During the two-day conference, researchers will review the latest developments in efforts to cure patients of HIV — and eliminate the need for them to take antiviral drugs for the rest of their lives. These include variations on the transplantation of HIV-resistance genes, the use of gene editing to target infected cells, or adoption of cancer-fighting technologies such as CAR T-cell therapy that harness the immune system to kill latently infected cells.
Siliciano’s presentation will focus on the existing barriers to finding an HIV cure, which have stymied researchers since the beginning of the epidemic. His own laboratory continues to explore a technique known as “shock and kill.” The idea is to prompt resting T cells that are infected with HIV to become activated and churn out HIV, a process that typically kills those cells. Meanwhile, the viruses are blocked from infecting new cells by antiviral drugs in the bloodstream.
“Although it is kind of logical and simple — you turn on the virus and have the immune system get rid of it — there are huge problems we are struggling with now,” Siliciano said. “We just don’t have a good way to turn the virus back on.”
The problem that has proven so daunting is that scientists have yet to find a way to activate only those T cells that carry HIV genes. Such cells are relatively rare, but experimental drugs known as “latency reversing agents” cannot tell them apart from other resting T cells.
“We’re left with trying to find a way to turn on HIV infected cells without turning on every resting T cell in the body,” he said. “That would cause too much toxicity.”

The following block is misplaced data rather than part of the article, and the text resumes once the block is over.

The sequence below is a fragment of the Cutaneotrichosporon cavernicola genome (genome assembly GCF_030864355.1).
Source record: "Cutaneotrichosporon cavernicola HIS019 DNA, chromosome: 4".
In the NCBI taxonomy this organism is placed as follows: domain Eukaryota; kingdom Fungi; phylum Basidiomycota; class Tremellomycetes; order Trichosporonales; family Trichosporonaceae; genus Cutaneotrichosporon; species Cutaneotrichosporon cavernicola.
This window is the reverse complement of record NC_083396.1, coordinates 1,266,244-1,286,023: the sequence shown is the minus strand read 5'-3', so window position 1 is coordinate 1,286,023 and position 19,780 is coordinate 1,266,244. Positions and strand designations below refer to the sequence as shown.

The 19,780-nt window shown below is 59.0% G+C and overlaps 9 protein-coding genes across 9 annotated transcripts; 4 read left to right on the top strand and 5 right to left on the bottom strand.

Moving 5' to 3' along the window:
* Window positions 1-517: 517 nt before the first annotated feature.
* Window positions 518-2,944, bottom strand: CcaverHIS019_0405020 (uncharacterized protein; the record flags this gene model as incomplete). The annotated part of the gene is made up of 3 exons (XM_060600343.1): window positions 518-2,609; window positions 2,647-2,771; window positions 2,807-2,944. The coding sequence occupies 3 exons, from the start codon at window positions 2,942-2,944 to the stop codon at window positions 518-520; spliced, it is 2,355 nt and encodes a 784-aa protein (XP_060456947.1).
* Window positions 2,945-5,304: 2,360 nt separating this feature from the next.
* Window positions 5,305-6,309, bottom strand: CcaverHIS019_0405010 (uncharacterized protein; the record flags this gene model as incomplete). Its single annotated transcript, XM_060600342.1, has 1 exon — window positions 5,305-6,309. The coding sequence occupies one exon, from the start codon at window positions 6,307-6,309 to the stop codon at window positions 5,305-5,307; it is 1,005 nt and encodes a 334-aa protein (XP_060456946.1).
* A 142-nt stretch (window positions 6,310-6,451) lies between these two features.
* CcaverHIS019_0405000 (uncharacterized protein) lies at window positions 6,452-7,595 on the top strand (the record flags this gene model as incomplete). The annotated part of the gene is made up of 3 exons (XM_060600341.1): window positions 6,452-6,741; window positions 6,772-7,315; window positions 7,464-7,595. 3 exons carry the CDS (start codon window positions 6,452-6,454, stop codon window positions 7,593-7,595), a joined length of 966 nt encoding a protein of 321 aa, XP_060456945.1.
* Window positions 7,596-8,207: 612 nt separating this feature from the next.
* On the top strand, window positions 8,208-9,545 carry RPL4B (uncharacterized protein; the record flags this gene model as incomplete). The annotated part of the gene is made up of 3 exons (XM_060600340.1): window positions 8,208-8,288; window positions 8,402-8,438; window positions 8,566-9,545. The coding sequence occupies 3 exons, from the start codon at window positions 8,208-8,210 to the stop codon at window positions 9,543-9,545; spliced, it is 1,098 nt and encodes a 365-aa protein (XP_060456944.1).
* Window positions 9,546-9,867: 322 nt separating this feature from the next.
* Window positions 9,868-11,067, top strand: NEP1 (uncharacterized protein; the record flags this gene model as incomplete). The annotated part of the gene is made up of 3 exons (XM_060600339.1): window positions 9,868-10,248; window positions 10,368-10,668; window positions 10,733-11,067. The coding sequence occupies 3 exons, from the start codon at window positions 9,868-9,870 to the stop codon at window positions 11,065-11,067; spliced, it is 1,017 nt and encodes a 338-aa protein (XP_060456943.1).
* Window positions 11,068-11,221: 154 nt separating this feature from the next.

Siliciano said that the problems with shock and kill are so difficult that the gene therapy approaches that Fred Hutch researchers Jerome and Dr. Hans-Peter Kiem are developing “may get there first.”
Kiem holds the Stephanus Family Endowed Chair for Cell and Gene Therapy and is a is a world leader in efforts to genetically engineer HIV resistance into blood cells as a potential cure for HIV. He has been working on a variety of gene therapy approaches that might replicate the experiences of Brown and the London patient. He is researching new techniques to transfer HIV-resistance genes to patients without having to modify the cells outside in the body in a laboratory, which could reduce costs of such procedures and make gene therapy available more broadly, including in resource-limited settings.
A co-host of the conference, he was delighted to have Siliciano as keynote speaker of the event.
“Dr. Siliciano’s research has been instrumental in defining and measuring the latent reservoir — the ability of HIV to hide in many different tissues in people — and that is a critical step for the development of novel therapies for HIV eradication,” Kiem said.
The 5th Conference on Cell & Gene Therapy for HIV Cure will be held August 22–23 at the Residence Inn by Marriott Seattle Downtown/Convention Center. Registration is required.
At 7 p.m. on Wednesday, August 21, the Seattle Public Library Central Branch will host a free pre-conference community forum about gene therapy and its potential to cure HIV. It will feature a discussion, Medical Angels, with two HIV activists who took part in early gene therapy trials and Dr. Carl June, of the Perelman School of Medicine, University of Pennsylvania, who led the first clinical trial of the use of gene editing to confer HIV-resistance genes in immune cells of people living with HIV.
Sabin Russell is a former staff writer at Fred Hutchinson Cancer Center. For two decades he covered medical science, global health and health care economics for the San Francisco Chronicle, and he wrote extensively about infectious diseases, including HIV/AIDS. He was a Knight Science Journalism Fellow at MIT and a freelance writer for the New York Times and Health Affairs.
Are you interested in reprinting or republishing this story? Be our guest! We want to help connect people with the information they need. We just ask that you link back to the original article, preserve the author’s byline and refrain from making edits that alter the original context. Questions? Email us at firstname.lastname@example.org